This court has repeatedly asked the learned Senior Counsel appearing on behalf of the petitioner to show any averment in the petition that he was unaware of the sale in the year 2007 or 2008 or that he did not receive any notice of the annual general meeting for all these years or if there were any material suppression in the notices and/or in the reports.
The petitioner has failed to demonstrate that he was not served with the notices of any of the said meeting.
If a petitioner espouses the cause of Zoroastrian Community and is devoted to the cause of the community, one would expect the petitioner to raise objection in the meeting on 24th May, 2008 or soon thereafter since in the annual report, the trustees have fairly and candidly disclosed all particulars regarding the sale of the said property at a figure of Rs.3.90 crores with justification.
The attendance sheet also records the name of the petitioner.
It is obvious that even upon initially optimistically valuing the said premises at Rs.5 crores the said price could not be fetched.
The applicant has also not come up with any better offer or produce anyone who is willing to buy at a price exceeding Rs.3.90 crores.
There is no available higher offer price for the building even after a period of more than nine years after the said sale.
Sale of a property by private negotiation is not ipso facto invalid.
The validity of such sale will have to be considered in the light of the facts and circumstances of the particular case.
The petitioner is the lone dissenter with no support from any member of the PaRs.Community.
There was no explanation offered for not approaching the court soon thereafter or within a reasonable time.
The petitioner also did not pray for publication of the gist of the prayeRs.The petitioner was aware of the developments for all these years but did not feel it necessary to raise any objection.
The sale which the petitioner did not feel it to be unfair in December, 2007 after four years suddenly he resurrected to become the spokes-person of the PaRs.Community with no support from the community to question the sale at Rs.3.90 crores.
This only shows that in December, 2007 he agreed that the property is incapable of fetching a higher price than Rs.3.90 crores.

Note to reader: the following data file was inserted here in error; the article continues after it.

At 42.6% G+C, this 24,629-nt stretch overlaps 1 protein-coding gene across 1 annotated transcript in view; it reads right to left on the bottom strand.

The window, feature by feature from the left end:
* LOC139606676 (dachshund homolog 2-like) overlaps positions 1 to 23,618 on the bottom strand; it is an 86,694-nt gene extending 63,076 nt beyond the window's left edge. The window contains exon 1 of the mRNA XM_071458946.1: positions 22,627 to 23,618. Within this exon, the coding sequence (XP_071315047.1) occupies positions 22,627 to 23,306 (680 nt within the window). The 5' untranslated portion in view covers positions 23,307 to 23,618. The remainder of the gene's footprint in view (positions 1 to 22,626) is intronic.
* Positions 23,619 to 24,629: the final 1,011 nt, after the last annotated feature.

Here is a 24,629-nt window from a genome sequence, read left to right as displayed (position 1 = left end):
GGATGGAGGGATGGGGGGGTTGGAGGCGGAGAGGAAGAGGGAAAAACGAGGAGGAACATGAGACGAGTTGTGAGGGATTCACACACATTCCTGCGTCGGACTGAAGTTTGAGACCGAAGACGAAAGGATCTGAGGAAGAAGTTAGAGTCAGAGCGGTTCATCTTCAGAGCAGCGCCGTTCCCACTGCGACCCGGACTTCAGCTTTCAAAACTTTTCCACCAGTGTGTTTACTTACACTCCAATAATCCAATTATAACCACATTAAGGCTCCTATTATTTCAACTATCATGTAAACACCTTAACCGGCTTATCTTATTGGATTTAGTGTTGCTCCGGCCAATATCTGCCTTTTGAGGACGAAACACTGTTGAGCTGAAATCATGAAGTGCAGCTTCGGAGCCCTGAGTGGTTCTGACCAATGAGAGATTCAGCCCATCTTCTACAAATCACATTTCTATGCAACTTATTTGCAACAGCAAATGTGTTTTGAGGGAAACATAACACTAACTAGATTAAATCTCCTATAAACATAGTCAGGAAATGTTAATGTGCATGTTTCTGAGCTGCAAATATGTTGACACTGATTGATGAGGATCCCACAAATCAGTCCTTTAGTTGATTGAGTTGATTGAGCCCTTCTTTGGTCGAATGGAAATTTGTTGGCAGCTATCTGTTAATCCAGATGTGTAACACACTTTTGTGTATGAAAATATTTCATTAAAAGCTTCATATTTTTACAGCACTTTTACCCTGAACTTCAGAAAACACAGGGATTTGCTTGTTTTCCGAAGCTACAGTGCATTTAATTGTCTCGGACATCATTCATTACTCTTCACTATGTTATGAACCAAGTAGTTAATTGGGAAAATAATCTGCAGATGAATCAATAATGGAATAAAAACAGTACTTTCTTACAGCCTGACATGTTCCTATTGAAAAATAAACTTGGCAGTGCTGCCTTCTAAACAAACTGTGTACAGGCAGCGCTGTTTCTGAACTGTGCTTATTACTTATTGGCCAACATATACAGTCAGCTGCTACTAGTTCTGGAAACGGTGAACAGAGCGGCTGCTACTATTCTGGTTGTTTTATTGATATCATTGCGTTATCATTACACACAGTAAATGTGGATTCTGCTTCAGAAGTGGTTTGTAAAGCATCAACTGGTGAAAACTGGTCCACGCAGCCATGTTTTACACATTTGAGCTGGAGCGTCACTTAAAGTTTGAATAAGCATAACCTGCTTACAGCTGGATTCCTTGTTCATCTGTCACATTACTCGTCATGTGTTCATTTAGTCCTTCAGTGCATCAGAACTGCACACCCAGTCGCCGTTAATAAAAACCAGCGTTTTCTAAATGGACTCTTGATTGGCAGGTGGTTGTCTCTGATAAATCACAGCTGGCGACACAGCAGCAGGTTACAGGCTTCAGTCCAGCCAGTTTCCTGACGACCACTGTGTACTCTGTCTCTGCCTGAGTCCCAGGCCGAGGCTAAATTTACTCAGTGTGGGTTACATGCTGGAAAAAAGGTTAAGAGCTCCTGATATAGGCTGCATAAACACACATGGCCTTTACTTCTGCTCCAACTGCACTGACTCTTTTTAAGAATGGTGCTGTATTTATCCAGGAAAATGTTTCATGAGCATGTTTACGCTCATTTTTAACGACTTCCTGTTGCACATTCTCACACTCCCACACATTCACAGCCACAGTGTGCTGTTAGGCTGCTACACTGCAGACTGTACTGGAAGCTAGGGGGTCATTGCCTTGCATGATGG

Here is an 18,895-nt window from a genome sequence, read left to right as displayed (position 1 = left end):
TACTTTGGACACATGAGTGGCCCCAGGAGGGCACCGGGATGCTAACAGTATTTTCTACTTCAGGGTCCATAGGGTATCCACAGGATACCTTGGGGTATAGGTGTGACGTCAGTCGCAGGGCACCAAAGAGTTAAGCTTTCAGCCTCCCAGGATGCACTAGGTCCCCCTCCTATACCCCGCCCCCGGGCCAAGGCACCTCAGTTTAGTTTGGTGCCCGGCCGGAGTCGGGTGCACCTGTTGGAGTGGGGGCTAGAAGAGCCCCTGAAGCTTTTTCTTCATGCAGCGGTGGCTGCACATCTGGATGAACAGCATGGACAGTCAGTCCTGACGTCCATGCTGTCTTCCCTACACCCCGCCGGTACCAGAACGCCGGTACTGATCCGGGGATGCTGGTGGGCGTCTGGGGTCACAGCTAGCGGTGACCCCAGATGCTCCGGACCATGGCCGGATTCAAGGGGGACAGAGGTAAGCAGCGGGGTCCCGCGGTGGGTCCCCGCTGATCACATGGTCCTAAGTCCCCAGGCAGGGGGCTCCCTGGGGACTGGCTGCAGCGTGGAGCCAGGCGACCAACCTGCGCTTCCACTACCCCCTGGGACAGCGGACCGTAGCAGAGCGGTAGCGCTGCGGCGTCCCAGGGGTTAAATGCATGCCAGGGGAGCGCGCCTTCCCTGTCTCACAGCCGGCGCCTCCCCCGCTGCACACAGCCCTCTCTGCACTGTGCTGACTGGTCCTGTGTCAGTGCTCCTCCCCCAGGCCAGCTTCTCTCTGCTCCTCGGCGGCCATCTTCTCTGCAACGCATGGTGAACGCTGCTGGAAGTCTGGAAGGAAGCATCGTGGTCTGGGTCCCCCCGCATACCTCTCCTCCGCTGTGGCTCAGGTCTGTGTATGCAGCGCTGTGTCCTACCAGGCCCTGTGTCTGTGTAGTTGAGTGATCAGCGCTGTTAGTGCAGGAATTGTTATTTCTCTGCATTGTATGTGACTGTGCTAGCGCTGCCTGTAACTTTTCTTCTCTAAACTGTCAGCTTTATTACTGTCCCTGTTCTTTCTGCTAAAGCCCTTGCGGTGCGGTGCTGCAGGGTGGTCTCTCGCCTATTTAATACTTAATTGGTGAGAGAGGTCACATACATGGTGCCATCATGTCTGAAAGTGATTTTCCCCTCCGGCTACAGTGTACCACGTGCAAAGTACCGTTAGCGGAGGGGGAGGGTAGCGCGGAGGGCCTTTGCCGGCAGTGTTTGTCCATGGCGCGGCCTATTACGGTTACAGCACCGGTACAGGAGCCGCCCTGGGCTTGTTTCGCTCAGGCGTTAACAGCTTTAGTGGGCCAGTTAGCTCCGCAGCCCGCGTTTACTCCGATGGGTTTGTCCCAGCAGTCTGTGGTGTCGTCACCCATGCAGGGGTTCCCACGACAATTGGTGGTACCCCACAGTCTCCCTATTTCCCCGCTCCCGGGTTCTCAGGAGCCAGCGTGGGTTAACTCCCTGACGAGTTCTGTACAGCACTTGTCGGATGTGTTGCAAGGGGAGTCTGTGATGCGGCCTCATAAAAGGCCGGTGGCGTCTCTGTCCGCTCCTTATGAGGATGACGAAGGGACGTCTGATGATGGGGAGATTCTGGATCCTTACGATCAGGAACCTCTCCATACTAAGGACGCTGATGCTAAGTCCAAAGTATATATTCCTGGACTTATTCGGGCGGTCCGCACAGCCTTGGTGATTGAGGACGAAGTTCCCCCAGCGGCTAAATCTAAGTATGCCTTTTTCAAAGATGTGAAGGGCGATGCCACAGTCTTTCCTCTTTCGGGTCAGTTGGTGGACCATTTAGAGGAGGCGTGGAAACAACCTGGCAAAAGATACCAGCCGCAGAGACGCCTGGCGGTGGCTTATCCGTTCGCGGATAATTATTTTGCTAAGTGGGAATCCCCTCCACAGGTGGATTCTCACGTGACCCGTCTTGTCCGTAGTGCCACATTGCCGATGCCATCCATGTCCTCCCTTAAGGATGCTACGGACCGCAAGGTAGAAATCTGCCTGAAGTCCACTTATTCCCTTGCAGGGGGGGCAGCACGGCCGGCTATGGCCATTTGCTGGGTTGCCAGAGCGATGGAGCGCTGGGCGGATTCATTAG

It is not material who has obtained the certified copy of the orders and facilitated the filing of this petition as, in my view, if it were a fraud on Court, those facts are inconsequential.
The petitioner as member of the PaRs.Community feels aggrieved by the sale of the property at Rs.3.90 crores.
It does not appear from the orders disclosed in the proceeding that the Trial Court was not aware of the earlier ordeRs.The Trial Court has consciously recalled its earlier order of advertisement and thereafter in the presence of the intending purchasers confirmed the sale.
The trustees had, in fact, served notices upon the four intending purchasers from whom offers were received out of which two turned up and participated in the Court sale.
HIL during auction improved its bid from the initial Rs.3.55 crores to Rs.3.90 crores.
This Court acting, as a co-ordinate bench, cannot question the wisdom and/or propriety of the order passed by a co-ordinate bench recalling its earlier order directing advertisement almost after eight yeaRs.The said order has attained its finality.
The learned Judge was available till 16th August, 2012 forenoon.
Curiously, the petitioner did not feel it necessary to move the application for recalling of the order before His Lordship’s retirement.
The petition was filed on December 22, 2011.
The petitioner do not say that any better price received against any of the previous advertisements published was suppressed by the trustees.
The petitioner made no attempt to move the application before His Lordship.
There are something more than it meets the eyes.
The petition was ostensibly filed for the purpose of PaRs.Community.
However, it has turned out to be settling personal score with the trustees.
The conduct of the petitioner does not inspire confidence of the Court as to his credibility.
Moreover, by the passage of time, the purchasers have invested substantial amount and altered their position.
The petiton is also barred by limitation.
Accordingly, this application being GA No.2991 of 2011 is hopelessly barred by the laws of limitation and the same is hereby dismissed without, however, any order as to costs.
Urgent photostat certified copy of this order, if applied for, be supplied to the parties subject to compliance with all requisite formalities.
(SOUMEN SEN, J.) As./sd .